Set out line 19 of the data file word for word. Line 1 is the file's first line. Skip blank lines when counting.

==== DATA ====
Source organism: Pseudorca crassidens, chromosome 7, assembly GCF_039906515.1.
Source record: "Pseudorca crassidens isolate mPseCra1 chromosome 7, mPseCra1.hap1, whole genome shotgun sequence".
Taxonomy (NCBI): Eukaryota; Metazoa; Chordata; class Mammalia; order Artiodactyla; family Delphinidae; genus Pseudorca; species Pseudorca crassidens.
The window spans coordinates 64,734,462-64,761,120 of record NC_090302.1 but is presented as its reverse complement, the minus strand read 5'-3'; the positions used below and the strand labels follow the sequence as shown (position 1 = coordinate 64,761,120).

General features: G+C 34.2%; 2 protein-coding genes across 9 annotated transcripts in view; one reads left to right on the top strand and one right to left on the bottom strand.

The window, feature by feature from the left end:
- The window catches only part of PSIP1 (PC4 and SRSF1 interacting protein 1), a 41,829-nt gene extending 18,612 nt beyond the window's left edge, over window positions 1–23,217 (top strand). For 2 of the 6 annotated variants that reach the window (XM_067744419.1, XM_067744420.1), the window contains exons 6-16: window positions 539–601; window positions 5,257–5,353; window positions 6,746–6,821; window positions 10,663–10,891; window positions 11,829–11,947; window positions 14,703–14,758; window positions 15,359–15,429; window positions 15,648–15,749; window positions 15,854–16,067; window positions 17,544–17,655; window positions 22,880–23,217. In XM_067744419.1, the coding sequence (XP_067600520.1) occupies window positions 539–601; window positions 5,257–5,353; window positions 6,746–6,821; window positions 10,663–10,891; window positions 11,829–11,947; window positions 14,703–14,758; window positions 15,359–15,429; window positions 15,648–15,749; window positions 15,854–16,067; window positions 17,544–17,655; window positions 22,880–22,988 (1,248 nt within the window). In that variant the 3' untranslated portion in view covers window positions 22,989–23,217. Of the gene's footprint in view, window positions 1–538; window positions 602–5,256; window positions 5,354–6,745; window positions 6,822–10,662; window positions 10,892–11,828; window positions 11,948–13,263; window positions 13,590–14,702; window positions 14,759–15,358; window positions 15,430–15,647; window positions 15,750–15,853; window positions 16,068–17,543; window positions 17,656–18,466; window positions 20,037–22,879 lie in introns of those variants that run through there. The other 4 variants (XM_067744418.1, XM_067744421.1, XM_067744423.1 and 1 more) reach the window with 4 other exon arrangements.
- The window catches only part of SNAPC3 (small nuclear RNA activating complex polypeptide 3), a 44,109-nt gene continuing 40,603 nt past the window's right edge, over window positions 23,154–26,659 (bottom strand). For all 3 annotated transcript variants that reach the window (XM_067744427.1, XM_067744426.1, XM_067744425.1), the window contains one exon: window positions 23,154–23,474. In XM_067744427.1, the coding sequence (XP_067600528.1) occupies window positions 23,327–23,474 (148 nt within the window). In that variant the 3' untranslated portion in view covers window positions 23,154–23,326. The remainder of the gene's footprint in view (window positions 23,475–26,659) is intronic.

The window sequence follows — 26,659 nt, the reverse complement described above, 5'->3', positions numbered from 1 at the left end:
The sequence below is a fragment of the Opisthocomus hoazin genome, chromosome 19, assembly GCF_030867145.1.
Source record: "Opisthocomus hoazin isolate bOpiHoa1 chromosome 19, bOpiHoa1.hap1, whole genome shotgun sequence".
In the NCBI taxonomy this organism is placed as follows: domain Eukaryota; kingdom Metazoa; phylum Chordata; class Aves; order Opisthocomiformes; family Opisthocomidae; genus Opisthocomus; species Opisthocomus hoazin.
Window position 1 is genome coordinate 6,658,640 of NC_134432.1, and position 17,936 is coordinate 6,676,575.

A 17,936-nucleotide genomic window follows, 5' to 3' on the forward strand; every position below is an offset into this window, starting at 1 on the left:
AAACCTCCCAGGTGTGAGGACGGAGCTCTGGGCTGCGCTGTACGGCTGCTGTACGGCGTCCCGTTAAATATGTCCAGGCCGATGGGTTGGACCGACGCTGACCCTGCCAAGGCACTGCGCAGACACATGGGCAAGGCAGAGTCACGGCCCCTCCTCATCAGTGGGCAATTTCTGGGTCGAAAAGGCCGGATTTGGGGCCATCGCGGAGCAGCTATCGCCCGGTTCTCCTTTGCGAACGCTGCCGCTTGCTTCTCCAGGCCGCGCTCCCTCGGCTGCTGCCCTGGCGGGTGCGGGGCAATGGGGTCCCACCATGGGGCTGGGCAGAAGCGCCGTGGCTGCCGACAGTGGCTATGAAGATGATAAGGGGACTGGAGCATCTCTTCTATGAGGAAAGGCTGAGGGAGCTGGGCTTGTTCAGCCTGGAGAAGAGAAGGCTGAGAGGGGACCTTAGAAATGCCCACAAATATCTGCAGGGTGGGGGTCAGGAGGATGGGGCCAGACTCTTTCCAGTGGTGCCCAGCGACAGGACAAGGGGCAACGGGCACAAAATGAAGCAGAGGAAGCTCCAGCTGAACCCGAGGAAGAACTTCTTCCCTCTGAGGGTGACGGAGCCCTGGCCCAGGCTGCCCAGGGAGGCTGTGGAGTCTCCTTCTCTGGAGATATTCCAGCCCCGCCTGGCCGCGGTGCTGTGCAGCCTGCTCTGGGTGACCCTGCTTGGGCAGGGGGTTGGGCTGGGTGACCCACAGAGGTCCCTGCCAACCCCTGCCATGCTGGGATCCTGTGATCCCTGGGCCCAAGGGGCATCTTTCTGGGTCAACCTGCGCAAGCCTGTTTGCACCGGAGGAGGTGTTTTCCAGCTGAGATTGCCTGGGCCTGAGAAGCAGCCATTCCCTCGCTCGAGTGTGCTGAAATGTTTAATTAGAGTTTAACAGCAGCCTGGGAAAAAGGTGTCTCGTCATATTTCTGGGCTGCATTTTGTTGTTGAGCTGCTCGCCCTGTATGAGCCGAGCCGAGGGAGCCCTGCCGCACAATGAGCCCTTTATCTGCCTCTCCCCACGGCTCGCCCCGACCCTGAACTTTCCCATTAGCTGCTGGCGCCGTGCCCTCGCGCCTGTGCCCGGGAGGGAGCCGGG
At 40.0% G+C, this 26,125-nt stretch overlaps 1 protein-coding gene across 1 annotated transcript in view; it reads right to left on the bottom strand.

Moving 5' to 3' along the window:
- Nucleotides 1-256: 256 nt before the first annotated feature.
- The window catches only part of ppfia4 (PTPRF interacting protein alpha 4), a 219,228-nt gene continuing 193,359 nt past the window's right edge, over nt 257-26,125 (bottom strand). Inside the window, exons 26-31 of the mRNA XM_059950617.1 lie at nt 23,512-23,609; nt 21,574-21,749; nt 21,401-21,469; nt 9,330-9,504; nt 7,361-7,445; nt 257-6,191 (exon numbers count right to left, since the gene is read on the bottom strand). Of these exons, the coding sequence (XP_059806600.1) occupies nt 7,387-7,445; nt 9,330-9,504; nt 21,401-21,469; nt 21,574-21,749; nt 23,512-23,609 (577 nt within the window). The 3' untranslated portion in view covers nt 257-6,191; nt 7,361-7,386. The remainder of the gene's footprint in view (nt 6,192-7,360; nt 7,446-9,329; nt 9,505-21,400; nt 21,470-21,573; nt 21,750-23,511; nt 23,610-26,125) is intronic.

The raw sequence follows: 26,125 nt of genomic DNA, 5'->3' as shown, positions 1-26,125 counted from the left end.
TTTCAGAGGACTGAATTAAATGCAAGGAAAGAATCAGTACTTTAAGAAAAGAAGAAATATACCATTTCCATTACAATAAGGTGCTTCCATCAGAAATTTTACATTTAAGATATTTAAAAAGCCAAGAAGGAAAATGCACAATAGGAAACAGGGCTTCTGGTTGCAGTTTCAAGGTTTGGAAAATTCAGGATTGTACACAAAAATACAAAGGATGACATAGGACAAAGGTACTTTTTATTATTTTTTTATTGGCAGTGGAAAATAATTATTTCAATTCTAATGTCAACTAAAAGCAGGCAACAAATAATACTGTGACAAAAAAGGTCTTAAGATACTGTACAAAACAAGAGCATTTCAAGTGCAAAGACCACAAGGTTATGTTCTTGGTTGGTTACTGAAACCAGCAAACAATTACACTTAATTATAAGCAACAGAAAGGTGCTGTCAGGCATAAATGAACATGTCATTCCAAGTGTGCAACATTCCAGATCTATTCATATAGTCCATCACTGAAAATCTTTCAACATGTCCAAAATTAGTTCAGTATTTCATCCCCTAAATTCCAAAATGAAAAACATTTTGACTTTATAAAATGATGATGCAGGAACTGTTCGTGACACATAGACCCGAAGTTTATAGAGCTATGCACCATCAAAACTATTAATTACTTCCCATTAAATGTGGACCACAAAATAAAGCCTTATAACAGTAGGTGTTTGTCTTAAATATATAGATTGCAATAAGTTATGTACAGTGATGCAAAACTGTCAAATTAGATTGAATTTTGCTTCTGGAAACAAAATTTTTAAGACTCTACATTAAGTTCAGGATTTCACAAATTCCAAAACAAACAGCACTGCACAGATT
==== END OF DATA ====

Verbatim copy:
- The window catches only part of ppfia4 (PTPRF interacting protein alpha 4), a 219,228-nt gene continuing 193,359 nt past the window's right edge, over nt 257-26,125 (bottom strand). Inside the window, exons 26-31 of the mRNA XM_059950617.1 lie at nt 23,512-23,609; nt 21,574-21,749; nt 21,401-21,469; nt 9,330-9,504; nt 7,361-7,445; nt 257-6,191 (exon numbers count right to left, since the gene is read on the bottom strand). Of these exons, the coding sequence (XP_059806600.1) occupies nt 7,387-7,445; nt 9,330-9,504; nt 21,401-21,469; nt 21,574-21,749; nt 23,512-23,609 (577 nt within the window). The 3' untranslated portion in view covers nt 257-6,191; nt 7,361-7,386. The remainder of the gene's footprint in view (nt 6,192-7,360; nt 7,446-9,329; nt 9,505-21,400; nt 21,470-21,573; nt 21,750-23,511; nt 23,610-26,125) is intronic.